CULPEPER, Va. At a recent town council meeting, Vice Mayor Pam Jenkins cautiously asked “everyone who is comfortable” to join in saying “Amen” for a community member who had just died.
Loudly, and with more than a hint of defiance, residents obliged.
Two months ago, leaders of this northern Virginia community reluctantly stopped their generations-old practice of opening council meetings with prayers after a federal appeals court ruled that invoking specific religions in public prayers is unconstitutional.
The ruling has snuffed traditional public prayers throughout the Bible Belt South, ushered in nondenominational prayers or a moment of silence in others, and left many officials confused over what is allowed. Some communities have defied the ruling and continue to recite Christian prayers.
The Supreme Court could ultimately decide the issue, if not end the debate.
“I think there’s a lot of confusion. Everybody’s afraid of getting sued,” said John Whitehead, president and founder of Virginia’s Rutherford Institute, a legal advocacy group that fights for religion’s place in society. The institute has fielded calls from public officials around the South seeking counsel on the ruling.
The American Civil Liberties Union contends, however, the public prayer divide illustrates the danger of mixing religion and government.
“Once government abandons its neutral position toward religion and tries to somehow accommodate all religions, it creates an almost impossible situation because some religions ultimately will be left out or be discriminated against,” said Kent Willis, executive director of the ACLU of Virginia.
The July decision was made by the 4th U.S. Circuit Court of Appeals, which has jurisdiction in Maryland, North Carolina, South Carolina, Virginia and West Virginia.
The case, Wynne v. Town of Great Falls, involved Darla Kaye Wynne, a Wiccan high priestess, who sued the town of Great Falls, S.C., over its practice of opening meetings with prayers that specifically mentioned Jesus Christ. She said town leaders refused to open meetings with nonsectarian invocations or to allow prayers from members of different faiths.
A federal judge ruled last year that the town’s prayers were an unconstitutional endorsement of religion by government. The appeals court agreed, citing Supreme Court rulings that allow only generic prayers by government bodies.
The Great Falls Town Council voted Nov. 15 to appeal the decision to the U.S. Supreme Court.
Those opposing the ruling cite Marsh v. Chambers, a 1983 Supreme Court decision that ruled legislative bodies can pray. But supporters of the 4th Circuit ruling argue the Marsh decision only permits nonsectarian prayer at public meetings.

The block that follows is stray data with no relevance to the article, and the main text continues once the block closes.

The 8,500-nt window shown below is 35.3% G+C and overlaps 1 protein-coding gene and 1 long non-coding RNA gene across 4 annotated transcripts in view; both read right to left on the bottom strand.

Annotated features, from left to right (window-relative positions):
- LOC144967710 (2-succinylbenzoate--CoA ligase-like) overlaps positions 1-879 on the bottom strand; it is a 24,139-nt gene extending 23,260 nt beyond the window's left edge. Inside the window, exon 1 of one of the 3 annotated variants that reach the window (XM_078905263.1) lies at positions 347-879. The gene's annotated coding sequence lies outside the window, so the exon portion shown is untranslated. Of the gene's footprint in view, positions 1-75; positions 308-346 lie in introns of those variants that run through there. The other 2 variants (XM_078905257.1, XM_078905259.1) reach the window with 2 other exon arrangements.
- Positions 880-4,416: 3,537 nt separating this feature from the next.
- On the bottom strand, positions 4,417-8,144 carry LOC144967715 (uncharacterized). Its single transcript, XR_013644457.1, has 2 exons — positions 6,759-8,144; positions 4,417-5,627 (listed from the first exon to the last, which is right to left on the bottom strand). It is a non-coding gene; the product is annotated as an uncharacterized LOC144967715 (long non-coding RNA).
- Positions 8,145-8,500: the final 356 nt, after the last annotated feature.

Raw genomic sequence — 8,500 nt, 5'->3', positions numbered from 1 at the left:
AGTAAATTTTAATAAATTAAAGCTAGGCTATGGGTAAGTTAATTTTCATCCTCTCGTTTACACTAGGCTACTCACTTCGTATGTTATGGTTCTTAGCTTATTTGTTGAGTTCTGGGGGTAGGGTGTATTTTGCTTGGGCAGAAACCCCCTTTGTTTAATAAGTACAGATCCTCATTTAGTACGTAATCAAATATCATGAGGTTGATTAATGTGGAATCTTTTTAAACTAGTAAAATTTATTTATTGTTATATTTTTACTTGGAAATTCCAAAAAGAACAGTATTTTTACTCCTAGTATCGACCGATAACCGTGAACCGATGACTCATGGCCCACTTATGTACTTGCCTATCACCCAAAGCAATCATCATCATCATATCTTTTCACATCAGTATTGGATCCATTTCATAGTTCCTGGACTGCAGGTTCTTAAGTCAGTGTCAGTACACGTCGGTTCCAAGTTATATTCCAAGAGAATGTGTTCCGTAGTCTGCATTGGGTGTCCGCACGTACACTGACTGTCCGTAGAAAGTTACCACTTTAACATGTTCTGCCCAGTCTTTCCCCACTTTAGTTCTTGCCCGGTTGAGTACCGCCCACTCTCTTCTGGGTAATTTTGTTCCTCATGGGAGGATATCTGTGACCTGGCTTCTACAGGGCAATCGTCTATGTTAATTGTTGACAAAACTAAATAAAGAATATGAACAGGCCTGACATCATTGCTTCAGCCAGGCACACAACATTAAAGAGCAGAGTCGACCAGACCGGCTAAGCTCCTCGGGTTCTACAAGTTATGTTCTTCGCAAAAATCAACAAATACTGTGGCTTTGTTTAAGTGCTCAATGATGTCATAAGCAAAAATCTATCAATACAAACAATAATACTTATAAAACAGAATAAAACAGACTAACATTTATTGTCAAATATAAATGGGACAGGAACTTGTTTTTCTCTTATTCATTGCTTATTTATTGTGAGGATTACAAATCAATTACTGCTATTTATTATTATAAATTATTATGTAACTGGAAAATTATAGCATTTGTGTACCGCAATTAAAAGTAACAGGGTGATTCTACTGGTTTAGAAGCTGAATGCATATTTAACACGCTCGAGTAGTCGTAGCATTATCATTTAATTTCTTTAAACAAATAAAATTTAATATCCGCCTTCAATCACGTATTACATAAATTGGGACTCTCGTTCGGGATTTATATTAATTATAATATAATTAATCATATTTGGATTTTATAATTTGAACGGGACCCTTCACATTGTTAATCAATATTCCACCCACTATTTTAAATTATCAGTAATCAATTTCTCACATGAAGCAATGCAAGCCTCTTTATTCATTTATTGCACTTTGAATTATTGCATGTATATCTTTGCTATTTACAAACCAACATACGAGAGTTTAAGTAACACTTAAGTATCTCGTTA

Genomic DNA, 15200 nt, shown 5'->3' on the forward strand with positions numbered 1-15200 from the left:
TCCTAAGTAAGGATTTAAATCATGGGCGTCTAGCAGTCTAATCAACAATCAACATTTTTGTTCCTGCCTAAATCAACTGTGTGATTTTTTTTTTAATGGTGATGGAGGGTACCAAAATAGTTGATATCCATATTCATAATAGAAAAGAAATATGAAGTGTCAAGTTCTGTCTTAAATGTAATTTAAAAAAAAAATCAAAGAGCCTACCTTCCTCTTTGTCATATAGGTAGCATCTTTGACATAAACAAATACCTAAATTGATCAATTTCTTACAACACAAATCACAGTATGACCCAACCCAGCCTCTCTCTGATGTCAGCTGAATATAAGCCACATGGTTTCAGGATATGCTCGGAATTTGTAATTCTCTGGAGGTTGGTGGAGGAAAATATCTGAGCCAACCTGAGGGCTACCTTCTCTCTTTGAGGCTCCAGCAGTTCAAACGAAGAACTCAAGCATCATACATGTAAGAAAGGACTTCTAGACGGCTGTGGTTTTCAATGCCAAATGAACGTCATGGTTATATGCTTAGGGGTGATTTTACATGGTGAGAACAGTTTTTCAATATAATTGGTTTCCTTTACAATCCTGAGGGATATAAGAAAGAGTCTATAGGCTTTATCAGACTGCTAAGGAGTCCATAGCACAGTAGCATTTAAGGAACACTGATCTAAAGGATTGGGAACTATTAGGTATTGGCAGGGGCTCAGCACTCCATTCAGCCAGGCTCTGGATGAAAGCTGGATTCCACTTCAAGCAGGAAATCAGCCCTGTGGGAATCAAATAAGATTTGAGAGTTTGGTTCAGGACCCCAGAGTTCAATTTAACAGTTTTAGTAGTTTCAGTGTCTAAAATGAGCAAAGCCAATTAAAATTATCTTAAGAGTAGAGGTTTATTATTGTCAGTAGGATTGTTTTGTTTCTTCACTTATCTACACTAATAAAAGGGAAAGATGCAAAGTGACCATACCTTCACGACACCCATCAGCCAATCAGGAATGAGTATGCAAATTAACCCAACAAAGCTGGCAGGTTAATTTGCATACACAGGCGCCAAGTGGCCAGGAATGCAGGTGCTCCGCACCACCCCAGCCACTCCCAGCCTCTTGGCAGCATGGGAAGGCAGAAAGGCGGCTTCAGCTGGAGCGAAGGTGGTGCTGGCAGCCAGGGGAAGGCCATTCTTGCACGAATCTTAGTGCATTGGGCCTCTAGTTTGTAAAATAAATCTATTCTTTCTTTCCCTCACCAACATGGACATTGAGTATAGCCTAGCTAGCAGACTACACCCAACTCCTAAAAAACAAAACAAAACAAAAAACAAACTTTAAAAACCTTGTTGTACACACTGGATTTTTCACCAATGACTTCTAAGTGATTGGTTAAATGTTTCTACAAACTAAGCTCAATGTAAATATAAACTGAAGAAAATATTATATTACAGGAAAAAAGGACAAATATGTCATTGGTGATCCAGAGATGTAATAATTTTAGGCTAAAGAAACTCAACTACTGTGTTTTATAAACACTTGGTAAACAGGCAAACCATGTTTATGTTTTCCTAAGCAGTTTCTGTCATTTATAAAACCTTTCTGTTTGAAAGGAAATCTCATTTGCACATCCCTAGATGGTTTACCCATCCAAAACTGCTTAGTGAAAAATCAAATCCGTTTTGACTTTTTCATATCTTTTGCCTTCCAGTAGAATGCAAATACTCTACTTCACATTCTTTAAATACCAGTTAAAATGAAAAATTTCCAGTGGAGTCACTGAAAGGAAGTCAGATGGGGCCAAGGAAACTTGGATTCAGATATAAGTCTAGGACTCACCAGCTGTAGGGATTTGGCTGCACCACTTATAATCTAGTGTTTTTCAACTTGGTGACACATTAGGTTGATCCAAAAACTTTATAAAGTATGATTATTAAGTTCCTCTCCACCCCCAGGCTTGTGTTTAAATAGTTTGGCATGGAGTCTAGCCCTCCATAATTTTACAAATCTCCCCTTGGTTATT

The Rutherford Institute contends the decision does allow for sectarian prayer, as long as clergy from a variety of faiths are given the opportunity to offer prayers.
But the ACLU of Virginia says that would only be constitutional if every faith receives equal opportunity to pray a difficult balance to achieve for many Southern communities where Christianity is the prevailing faith.
Public prayers had been a prickly issue before the Wynne ruling, and they continue to stir controversy.
The ACLU began monitoring the Fredericksburg, Va., council after a resident complained about the use of sectarian prayers. The group has warned the city that it may face a lawsuit if such prayers continue at council meetings.
Because of that threat, Councilman Hashmel Turner said he is no longer permitted by his fellow council members to participate in their prayer rotation.
“I refuse to alter my prayer,” said Turner, a minister with the First Baptist Church of Love. “I would not compromise I would continue praying in the name of Jesus.”
The Dorchester County Council in South Carolina has continued to include “Jesus” in prayers at meetings. Randy Scott, who served as the council’s chairman until November, said the council would not be swayed by a court ruling.
“I just don’t see how one Wiccan in the whole state of South Carolina can stop the moral majority from saying Jesus’ name,” said Scott, now a state senator.
In the tiny Kentucky town of Stamping Ground, population 612, Mayor Jared Hollon has continued to cite Jesus in city commission meeting prayers despite warnings from the ACLU.
“This is something that, to me, has been part of the tradition of Stamping Ground,” Hollon said. “We believe it’s our freedom and our right to be able to do that.”
The ACLU said it only steps in when asked.
“We’re not the prayer police,” Virginia’s Willis said. “We haven’t assembled a group of volunteers to crisscross the state looking to see who’s invoking sectarian prayers but in those situations where there are people who attend meetings who are offended by the prayers, we will act on their behalf.”
The issue has taken on a personal edge for many members of affected towns. Prayer is an important part of life for the residents of Culpeper, providing a feeling of peace, said Councilman Chris Snider.
Culpeper resident Joe Coppedge, who has been regularly attending council meetings since 1989, agreed that prayer should be brought back.
“I don’t care whether you believe in God or not,” said Coppedge, who is not a member of any organized religion. “If it makes these people feel more comfortable, or if it makes them believe they can make a better decision, then they should.”